The Supreme Court Case, U.S. v. Heller played a major role in modern gun control by solving major issues but also creating some. The Heller case was based off a narrow question: Does the Second Amendment protect an individual right? Dick Heller, a security guard, had applied for a handgun permit but was denied due to the various handgun bans, storage laws, and gun control laws in D.C. D.C. established strict gun control laws in which all handguns are banned unless owned before the law was enacted under the grandfather clause, and all guns are illegal to transport whether they were purchased before or after the Handgun Ban. Finally, all weapons inside of private homes must be temporarily incapacitated by means of trigger locks. Heller argued that his second amendment rights were violated under the argument that the words “the People,” “Keep,” and “bear” were violated by the handgun ban established 32 years earlier by the D.C. Council. The 9th Circuit Court ruling took a collective rights view on the second amendment under the ruling of Silverira v. Lockyer; the 5th circuit court viewed the second amendment as an individual right in the case U.S. v. Emerson. “Such disharmony between sister courts creates an urgent issue requiring Supreme Court Intervention” (Smith). The Supreme Court was specifically driven to interpret the second amendment on if it was and individual right, collective right, or even sophisticated states right theory. The Supreme Court ruled in a 5-4 decision that the second amendment protects an individual right to bear arms not only for militia purposes, but also for privates uses such as self defense or target shooting. The dissenting opinion read by Justice John Paul Stevens stated that the second amendment right only protects the right to bear arms as a well-regulated militia and not for private use. The battle for gun control should now be over, the courts ruled that the second amendment protects an individual right, citizens have the right to privately own guns. But Washington D.C. is a federal enclave, run by federal law, and the second amendment had to power to reverse the federal ban of handguns in D.C. because it protects citizens from the federal government infringing upon their rights (Smith). The question now is not whether the second amendment is an individual right, but does it apply to state governments just as it does in D.C. under the 14th amendment. The answer is found in the decision in McDonald v. City of Chicago. Gun rights advocates challenged the restrictive handgun ban in Chicago as a violation to a fundamental right set by the Second Amendment. A day after the Heller decision petitions began to flood into the city of Chicago challenging the gun ban on arguments that the second amendment rights should apply to states under the Due Process Clause or Privileges and Immunities Clause.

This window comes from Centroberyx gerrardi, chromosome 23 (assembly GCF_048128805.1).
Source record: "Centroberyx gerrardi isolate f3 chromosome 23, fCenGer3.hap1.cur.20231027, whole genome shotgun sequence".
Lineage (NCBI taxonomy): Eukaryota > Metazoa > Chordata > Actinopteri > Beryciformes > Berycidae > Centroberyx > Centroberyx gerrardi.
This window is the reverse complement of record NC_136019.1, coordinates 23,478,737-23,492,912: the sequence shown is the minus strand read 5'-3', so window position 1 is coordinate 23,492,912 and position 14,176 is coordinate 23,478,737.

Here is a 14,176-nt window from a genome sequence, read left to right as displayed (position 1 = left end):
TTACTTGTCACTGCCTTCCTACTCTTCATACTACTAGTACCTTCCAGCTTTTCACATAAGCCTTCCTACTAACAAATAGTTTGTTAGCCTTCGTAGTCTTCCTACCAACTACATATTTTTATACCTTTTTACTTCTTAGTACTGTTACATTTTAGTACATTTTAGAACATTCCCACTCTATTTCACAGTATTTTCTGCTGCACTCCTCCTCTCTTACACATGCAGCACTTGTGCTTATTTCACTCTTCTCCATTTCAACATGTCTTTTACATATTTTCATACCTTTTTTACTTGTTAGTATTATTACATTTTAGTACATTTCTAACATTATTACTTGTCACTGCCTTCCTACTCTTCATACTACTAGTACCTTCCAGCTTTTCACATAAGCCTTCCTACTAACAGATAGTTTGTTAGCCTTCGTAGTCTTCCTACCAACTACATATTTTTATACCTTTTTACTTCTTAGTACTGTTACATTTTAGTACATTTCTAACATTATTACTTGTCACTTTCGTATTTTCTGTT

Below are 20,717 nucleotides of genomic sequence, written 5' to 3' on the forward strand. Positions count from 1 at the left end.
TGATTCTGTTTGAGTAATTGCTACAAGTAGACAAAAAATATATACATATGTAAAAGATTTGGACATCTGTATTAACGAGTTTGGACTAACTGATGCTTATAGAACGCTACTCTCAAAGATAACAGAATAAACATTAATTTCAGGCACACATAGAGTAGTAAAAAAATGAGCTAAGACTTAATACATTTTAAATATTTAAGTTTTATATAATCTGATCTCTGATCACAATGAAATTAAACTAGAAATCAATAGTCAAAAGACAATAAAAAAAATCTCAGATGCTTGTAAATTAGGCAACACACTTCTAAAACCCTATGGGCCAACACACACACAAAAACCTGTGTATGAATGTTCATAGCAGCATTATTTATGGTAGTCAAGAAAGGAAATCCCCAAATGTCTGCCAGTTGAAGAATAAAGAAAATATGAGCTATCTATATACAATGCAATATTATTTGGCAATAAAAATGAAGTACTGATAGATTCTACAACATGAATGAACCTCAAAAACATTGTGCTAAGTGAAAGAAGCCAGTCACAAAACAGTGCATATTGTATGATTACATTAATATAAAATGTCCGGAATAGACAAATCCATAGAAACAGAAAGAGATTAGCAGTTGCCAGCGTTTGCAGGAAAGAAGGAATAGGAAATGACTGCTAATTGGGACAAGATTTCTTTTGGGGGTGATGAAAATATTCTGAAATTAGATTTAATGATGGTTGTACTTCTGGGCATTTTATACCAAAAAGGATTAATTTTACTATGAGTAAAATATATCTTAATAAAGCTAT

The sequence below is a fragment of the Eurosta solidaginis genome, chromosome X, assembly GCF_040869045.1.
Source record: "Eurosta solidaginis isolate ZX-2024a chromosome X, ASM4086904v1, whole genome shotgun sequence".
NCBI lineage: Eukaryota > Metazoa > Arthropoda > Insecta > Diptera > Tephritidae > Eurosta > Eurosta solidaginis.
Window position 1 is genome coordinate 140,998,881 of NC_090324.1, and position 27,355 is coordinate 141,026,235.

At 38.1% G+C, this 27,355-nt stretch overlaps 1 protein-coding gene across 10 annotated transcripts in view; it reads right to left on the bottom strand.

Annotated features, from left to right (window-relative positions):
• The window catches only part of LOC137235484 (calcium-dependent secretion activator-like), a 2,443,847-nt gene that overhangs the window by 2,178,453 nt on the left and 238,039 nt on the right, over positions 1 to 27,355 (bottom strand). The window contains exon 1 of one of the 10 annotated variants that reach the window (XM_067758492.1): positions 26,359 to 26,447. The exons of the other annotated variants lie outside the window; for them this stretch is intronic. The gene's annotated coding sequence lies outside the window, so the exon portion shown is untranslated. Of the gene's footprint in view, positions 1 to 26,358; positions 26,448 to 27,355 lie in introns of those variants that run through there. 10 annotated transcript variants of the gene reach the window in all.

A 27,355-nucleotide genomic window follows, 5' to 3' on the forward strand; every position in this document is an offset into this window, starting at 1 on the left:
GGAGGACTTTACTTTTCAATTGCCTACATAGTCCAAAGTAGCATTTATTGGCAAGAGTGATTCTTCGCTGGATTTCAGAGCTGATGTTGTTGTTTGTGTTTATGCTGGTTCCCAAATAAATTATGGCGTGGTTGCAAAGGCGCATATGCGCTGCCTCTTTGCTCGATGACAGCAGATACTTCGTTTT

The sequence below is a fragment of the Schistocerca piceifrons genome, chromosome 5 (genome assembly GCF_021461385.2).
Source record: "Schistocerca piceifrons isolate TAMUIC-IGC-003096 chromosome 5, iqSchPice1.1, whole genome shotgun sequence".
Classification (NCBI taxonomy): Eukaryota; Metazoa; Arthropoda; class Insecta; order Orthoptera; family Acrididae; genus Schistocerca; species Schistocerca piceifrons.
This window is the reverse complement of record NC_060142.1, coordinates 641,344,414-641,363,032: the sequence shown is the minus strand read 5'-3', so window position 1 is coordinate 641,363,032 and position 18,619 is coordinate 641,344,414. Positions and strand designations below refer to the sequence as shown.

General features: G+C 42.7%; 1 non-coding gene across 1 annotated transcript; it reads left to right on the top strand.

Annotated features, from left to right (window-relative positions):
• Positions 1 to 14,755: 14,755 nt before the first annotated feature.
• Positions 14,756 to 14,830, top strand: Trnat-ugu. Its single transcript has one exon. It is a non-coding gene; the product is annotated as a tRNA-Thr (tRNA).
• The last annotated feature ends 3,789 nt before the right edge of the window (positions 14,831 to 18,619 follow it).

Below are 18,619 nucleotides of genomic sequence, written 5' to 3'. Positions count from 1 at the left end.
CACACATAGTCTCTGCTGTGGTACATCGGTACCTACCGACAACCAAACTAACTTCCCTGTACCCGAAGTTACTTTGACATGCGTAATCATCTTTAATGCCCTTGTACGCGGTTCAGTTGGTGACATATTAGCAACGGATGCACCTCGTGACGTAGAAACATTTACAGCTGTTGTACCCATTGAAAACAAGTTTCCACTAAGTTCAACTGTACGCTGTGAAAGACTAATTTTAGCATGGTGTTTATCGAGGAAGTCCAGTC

McDonald’s lawsuits were shot down, he appealed to the Court of Appeals for the Seventh Circuit only to be denied once again. However the Appeals Court issued that this is a matter for Supreme Court Ruling, which led to the Supreme Court granting him certiorari. The decision of the court will not only affect the city of Chicago but all powers of states and local municipalities. McDonald argued that handguns are essential for the protection of the average citizen from violent crime. Chicago’s rebuttal stated that “incorporating the Second Amendment against the states would disrupt the balance between state and federal power” (Sweetie). Both sides argue absolute opinions. McDonald argues that both the Due Process and Privileges and Immunities Clause incorporate the second amendment in state governments while the city of Chicago disagrees. The Supreme Court sided with McDonald with a vote of 5 to 4. It overturned the ruling of the Seventh circuit Court holding that the “Fourteenth Amendment makes the Second Amendment right to keep and bear arms for the purpose of self-defense applicable to the states” (Sweetie). Justice Samuel Alito delivered the court’s opinion. The rights protected by the Second Amendment are “deeply rooted in this Nation’s history and tradition,” and lawfully applied to the states by means of the 14th amendment (Sweetie).

The Second Amendment to the United States Constitution may be the most debated amendment. Back and forth the gun rights advocates continue to fight the gun control advocates. Gun control advocates contribute to their cause through legislation while gun rights advocates contribute through court cases challenging the legislation. The history of gun control creates a timeline; from that timeline we can see rises in violence in America or whether the political body of the government is more liberal or conservative. Forever changing will the gun control debate continue to be.

History of Gun Control

In America

By: Patrick Reynolds

4/13/11

Mr. Smith

1st Block